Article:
Steve T.
Tue, 05/20/2008 - 2:22am

The only thing sillier than Obama's really odd objection in the first place is the cable media's willingness to "analyze" the "issue" for a whole news cycle in the second place.

Anderson Cooper on CNN is "examining" the "question" of presidential spouses as fair game tonight(!), complete with a panel of (not experts, but predictably) party spin doctors.

Wherever did Barack acquire the notion that a candidate for First Lady's political views are none of the American voters' business? Why isn't the story Obama's bizarre attitude? Is Obama's outburst sincere, and another example of his political naivete? If not, how are we, and Anderson Cooper for that matter, to account for Obama's inappropriate touchiness?

It is already becoming sadly clear, of course, that we're going to have a season of Democrat party spin which, instead of engaging when voters ask for more information on their candidates' less palatable beliefs and intentions, will try to deflect even the most legitimate concerns with the following vacuous and silly line:

"Well, Anderson (or whomever), I just think that trying to GO THERE will be a losing strategy for our enemies -- and what about this other person who did this other thing over here, Anderson?"

Don't let 'em keep silent in response to your real political concerns by mischaracterizing your inquiries as attacks. No decent candidate will feel attacked by voters who seek the facts of his or her politics.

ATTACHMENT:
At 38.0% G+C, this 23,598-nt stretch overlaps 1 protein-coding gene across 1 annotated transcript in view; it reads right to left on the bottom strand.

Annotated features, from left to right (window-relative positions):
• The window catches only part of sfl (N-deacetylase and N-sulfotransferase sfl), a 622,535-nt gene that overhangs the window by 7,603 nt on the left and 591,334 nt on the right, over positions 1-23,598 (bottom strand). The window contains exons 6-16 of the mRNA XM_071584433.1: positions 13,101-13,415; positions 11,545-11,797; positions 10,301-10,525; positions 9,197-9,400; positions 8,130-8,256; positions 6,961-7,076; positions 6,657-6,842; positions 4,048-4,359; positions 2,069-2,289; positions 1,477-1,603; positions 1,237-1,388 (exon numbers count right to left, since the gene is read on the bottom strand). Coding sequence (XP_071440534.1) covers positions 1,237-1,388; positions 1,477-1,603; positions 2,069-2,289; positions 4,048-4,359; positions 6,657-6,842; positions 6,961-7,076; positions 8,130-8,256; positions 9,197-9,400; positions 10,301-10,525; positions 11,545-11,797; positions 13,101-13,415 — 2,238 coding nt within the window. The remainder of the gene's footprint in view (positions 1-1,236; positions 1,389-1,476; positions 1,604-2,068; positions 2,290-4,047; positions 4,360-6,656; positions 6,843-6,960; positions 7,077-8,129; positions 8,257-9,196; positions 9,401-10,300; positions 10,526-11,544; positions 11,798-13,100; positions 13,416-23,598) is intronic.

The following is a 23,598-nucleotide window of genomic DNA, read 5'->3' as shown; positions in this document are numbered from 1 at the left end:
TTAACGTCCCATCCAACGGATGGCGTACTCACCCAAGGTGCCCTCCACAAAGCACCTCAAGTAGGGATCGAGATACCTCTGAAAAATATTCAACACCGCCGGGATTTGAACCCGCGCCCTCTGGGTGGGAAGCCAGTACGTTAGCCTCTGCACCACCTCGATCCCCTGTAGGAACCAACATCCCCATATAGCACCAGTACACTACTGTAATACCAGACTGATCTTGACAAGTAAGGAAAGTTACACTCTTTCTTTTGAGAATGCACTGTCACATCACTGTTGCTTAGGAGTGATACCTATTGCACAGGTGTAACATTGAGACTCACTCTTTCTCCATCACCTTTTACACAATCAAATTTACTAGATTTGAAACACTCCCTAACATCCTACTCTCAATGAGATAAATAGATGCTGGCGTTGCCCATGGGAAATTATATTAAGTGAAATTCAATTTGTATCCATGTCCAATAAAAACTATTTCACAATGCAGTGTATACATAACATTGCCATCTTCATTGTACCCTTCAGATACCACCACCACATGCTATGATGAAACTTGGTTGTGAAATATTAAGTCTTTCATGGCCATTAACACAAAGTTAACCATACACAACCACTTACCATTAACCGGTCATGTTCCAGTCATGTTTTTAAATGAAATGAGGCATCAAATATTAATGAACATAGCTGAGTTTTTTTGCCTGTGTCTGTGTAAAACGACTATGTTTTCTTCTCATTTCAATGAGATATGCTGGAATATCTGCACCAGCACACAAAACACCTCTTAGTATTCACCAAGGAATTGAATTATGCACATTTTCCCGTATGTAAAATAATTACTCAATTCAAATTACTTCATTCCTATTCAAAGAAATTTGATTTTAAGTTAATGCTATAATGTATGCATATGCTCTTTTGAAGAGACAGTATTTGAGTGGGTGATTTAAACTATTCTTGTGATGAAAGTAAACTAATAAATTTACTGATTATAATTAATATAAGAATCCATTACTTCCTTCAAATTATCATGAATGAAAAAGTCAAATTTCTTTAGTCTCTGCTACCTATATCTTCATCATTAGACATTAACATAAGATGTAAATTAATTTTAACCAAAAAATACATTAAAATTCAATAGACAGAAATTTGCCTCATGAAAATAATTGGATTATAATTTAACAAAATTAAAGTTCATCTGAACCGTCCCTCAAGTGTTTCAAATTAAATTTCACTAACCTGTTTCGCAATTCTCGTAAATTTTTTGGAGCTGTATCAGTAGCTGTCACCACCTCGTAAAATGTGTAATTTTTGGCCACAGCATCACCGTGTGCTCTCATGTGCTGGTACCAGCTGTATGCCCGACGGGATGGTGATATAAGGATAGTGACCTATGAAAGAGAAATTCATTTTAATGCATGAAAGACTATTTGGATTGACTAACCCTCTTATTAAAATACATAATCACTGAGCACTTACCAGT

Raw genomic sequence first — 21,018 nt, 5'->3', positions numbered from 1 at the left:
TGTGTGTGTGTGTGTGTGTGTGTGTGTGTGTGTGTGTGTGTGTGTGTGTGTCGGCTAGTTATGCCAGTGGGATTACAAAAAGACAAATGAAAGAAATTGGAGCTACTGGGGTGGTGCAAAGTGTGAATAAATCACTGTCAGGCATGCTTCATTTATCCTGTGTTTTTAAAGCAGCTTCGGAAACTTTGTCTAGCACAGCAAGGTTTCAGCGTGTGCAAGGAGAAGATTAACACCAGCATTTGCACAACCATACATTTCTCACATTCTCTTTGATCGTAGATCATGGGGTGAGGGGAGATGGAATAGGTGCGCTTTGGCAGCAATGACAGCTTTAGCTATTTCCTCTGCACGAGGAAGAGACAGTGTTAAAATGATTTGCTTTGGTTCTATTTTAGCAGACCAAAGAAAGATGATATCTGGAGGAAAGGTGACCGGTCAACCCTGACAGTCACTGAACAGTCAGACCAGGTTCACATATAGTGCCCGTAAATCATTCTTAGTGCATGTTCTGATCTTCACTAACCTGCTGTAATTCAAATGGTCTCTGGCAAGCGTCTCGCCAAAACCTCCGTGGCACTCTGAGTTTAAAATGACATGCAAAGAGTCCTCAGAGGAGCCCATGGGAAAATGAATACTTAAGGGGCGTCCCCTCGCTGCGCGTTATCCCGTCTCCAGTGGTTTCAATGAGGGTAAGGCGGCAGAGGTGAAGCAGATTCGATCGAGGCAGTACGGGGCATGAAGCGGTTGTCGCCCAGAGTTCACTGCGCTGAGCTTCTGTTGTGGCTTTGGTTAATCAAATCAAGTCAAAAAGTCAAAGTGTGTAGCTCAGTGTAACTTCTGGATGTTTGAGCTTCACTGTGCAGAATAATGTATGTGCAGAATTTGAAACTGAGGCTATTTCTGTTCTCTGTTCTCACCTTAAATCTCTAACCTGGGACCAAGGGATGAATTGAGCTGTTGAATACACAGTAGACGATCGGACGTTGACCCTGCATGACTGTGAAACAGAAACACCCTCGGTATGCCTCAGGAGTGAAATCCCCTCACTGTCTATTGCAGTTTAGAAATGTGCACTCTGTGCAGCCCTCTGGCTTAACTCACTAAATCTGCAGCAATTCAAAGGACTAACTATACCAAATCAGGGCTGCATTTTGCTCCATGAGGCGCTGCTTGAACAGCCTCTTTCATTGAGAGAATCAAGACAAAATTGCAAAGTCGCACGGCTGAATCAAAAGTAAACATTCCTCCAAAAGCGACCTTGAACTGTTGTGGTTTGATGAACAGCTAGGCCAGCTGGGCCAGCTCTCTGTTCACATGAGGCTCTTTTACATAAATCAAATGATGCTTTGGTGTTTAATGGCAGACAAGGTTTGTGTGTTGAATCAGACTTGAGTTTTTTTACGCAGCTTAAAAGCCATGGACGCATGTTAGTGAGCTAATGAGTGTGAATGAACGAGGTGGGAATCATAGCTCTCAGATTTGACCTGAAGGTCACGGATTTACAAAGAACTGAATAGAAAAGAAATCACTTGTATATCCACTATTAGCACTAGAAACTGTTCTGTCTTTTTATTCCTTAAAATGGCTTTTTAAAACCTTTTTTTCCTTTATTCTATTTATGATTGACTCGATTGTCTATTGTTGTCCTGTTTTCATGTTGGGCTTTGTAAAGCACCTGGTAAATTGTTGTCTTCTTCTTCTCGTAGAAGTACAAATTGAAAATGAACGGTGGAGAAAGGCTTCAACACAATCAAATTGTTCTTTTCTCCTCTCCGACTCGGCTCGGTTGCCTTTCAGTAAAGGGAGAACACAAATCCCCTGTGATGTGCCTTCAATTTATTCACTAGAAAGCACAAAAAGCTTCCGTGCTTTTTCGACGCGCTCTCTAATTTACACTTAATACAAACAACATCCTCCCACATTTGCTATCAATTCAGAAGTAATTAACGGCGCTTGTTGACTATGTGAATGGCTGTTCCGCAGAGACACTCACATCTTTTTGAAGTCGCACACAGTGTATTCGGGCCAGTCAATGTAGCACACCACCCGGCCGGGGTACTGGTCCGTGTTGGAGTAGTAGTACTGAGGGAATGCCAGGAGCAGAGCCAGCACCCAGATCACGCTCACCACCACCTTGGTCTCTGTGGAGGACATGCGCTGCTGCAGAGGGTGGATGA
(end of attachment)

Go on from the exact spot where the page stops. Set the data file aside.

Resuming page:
So, after the spinners and party stonewallers finish lecturing you on what a losing strategy it will be for your vast cadre of co-conspirators to call attention to this or that political fact - be double-sure to insist they still provide the political answers you need in order to vote wisely.

Z Man
Tue, 05/20/2008 - 7:01am

I agree Mrs. Obama is a big part of the campaign and her comments are fair game. Not sure why Barack was making such a big deal about it, other than to warn that dems may go after Mrs. McCain, who has her own considerable baggage. Case in point, her tax returns, which she refuses to disclose. Does anyone not think these will have to be made public, especially after media pundits start to make this an issue?

Steve T.
Tue, 05/20/2008 - 9:23pm

It may be as Z Man suggests that the "dems may go after" Mrs. McCain, but stirring up anxiety over not-yet-disclosed tax returns may make them look mean once the returns are public and it turns out there's no there there.

This matter of answering real questions with anxious finger-pointing only underlines my caution above -- the dems, it seems to me based on recent TV interviews, have already rolled out an unpersuasive strategy, to be used when faced with uncomfortable requests for salient political facts regarding their candidates. And that party strategy, apparently, is to bring up somebody, anybody else and accusing them of doing something, anything else in a real time attempt to cobble together a false parity, between your legitimate query and whatever smoke screen they've just thrown into the wind in hopes of obscuring matters. One hopes voting viewers will be turned off by people who assume we'd ever stand for or fall for such treatment.

In short, when the subject is Michelle Obama, for example, the fact that Mrs. McCain will have to provide some information on another topic is a) NOT relevant and b) it is a DODGE that makes the apologist as well as his or her candidate appear all the more guilty of hiding something.

In short, voters should not permit themselves to be misdirected in this fashion, certainly not as a matter of "dem" presidential campaign strategy, and I hope pointing out the ploy this early will enable viewers to recognize the artful dodgers instantly and judge them accordingly.

We'll see where the real issues are once ALL our legitimate political concerns have been answered to our satisfaction.